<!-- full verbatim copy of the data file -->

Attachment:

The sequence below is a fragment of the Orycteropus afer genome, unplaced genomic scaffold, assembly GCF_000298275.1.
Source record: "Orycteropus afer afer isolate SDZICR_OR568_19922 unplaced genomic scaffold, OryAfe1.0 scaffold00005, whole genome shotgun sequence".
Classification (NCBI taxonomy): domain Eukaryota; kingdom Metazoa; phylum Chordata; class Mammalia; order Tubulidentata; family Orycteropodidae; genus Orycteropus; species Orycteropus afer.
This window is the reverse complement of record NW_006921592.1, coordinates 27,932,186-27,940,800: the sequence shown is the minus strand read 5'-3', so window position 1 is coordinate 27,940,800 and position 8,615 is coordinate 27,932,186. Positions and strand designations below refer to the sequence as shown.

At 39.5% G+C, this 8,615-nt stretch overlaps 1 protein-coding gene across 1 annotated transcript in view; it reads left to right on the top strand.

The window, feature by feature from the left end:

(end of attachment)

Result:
The sequence below is a fragment of the Orycteropus afer genome, unplaced genomic scaffold, assembly GCF_000298275.1.
Source record: "Orycteropus afer afer isolate SDZICR_OR568_19922 unplaced genomic scaffold, OryAfe1.0 scaffold00005, whole genome shotgun sequence".
Classification (NCBI taxonomy): domain Eukaryota; kingdom Metazoa; phylum Chordata; class Mammalia; order Tubulidentata; family Orycteropodidae; genus Orycteropus; species Orycteropus afer.
This window is the reverse complement of record NW_006921592.1, coordinates 27,932,186-27,940,800: the sequence shown is the minus strand read 5'-3', so window position 1 is coordinate 27,940,800 and position 8,615 is coordinate 27,932,186. Positions and strand designations below refer to the sequence as shown.

At 39.5% G+C, this 8,615-nt stretch overlaps 1 protein-coding gene across 1 annotated transcript in view; it reads left to right on the top strand.

The window, feature by feature from the left end: